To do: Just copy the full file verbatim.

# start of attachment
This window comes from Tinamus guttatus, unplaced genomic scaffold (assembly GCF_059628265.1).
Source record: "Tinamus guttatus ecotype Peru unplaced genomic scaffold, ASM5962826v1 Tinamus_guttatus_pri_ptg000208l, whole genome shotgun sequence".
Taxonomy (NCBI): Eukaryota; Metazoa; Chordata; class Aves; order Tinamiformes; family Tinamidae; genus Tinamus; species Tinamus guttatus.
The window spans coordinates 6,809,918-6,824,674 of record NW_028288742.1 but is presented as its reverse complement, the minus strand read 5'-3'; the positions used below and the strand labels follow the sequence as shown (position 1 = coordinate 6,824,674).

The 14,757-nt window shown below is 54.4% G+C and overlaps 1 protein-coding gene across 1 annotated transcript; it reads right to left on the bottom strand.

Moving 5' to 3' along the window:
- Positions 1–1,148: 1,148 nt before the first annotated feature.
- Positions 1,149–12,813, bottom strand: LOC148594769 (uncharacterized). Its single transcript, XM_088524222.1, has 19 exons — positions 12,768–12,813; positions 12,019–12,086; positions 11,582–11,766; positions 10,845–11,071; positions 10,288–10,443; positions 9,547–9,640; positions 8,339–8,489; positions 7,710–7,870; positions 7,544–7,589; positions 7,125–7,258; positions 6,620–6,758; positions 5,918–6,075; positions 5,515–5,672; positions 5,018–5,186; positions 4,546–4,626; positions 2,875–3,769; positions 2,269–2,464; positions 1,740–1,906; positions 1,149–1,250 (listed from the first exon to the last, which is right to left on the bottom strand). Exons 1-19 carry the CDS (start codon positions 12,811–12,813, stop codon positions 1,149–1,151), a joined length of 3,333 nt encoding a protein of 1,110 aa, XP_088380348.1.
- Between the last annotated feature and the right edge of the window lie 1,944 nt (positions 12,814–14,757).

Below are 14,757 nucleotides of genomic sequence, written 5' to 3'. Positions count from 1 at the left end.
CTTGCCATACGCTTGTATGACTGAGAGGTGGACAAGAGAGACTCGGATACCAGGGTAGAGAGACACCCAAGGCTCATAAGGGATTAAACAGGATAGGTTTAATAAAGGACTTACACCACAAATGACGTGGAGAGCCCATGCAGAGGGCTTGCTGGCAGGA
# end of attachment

This window comes from Tinamus guttatus, unplaced genomic scaffold (assembly GCF_059628265.1).
Source record: "Tinamus guttatus ecotype Peru unplaced genomic scaffold, ASM5962826v1 Tinamus_guttatus_pri_ptg000208l, whole genome shotgun sequence".
Taxonomy (NCBI): Eukaryota; Metazoa; Chordata; class Aves; order Tinamiformes; family Tinamidae; genus Tinamus; species Tinamus guttatus.
The window spans coordinates 6,809,918-6,824,674 of record NW_028288742.1 but is presented as its reverse complement, the minus strand read 5'-3'; the positions used below and the strand labels follow the sequence as shown (position 1 = coordinate 6,824,674).

The 14,757-nt window shown below is 54.4% G+C and overlaps 1 protein-coding gene across 1 annotated transcript; it reads right to left on the bottom strand.

Moving 5' to 3' along the window:
- Positions 1–1,148: 1,148 nt before the first annotated feature.
- Positions 1,149–12,813, bottom strand: LOC148594769 (uncharacterized). Its single transcript, XM_088524222.1, has 19 exons — positions 12,768–12,813; positions 12,019–12,086; positions 11,582–11,766; positions 10,845–11,071; positions 10,288–10,443; positions 9,547–9,640; positions 8,339–8,489; positions 7,710–7,870; positions 7,544–7,589; positions 7,125–7,258; positions 6,620–6,758; positions 5,918–6,075; positions 5,515–5,672; positions 5,018–5,186; positions 4,546–4,626; positions 2,875–3,769; positions 2,269–2,464; positions 1,740–1,906; positions 1,149–1,250 (listed from the first exon to the last, which is right to left on the bottom strand). Exons 1-19 carry the CDS (start codon positions 12,811–12,813, stop codon positions 1,149–1,151), a joined length of 3,333 nt encoding a protein of 1,110 aa, XP_088380348.1.
- Between the last annotated feature and the right edge of the window lie 1,944 nt (positions 12,814–14,757).

Below are 14,757 nucleotides of genomic sequence, written 5' to 3'. Positions count from 1 at the left end.
CTTGCCATACGCTTGTATGACTGAGAGGTGGACAAGAGAGACTCGGATACCAGGGTAGAGAGACACCCAAGGCTCATAAGGGATTAAACAGGATAGGTTTAATAAAGGACTTACACCACAAATGACGTGGAGAGCCCATGCAGAGGGCTTGCTGGCAGGA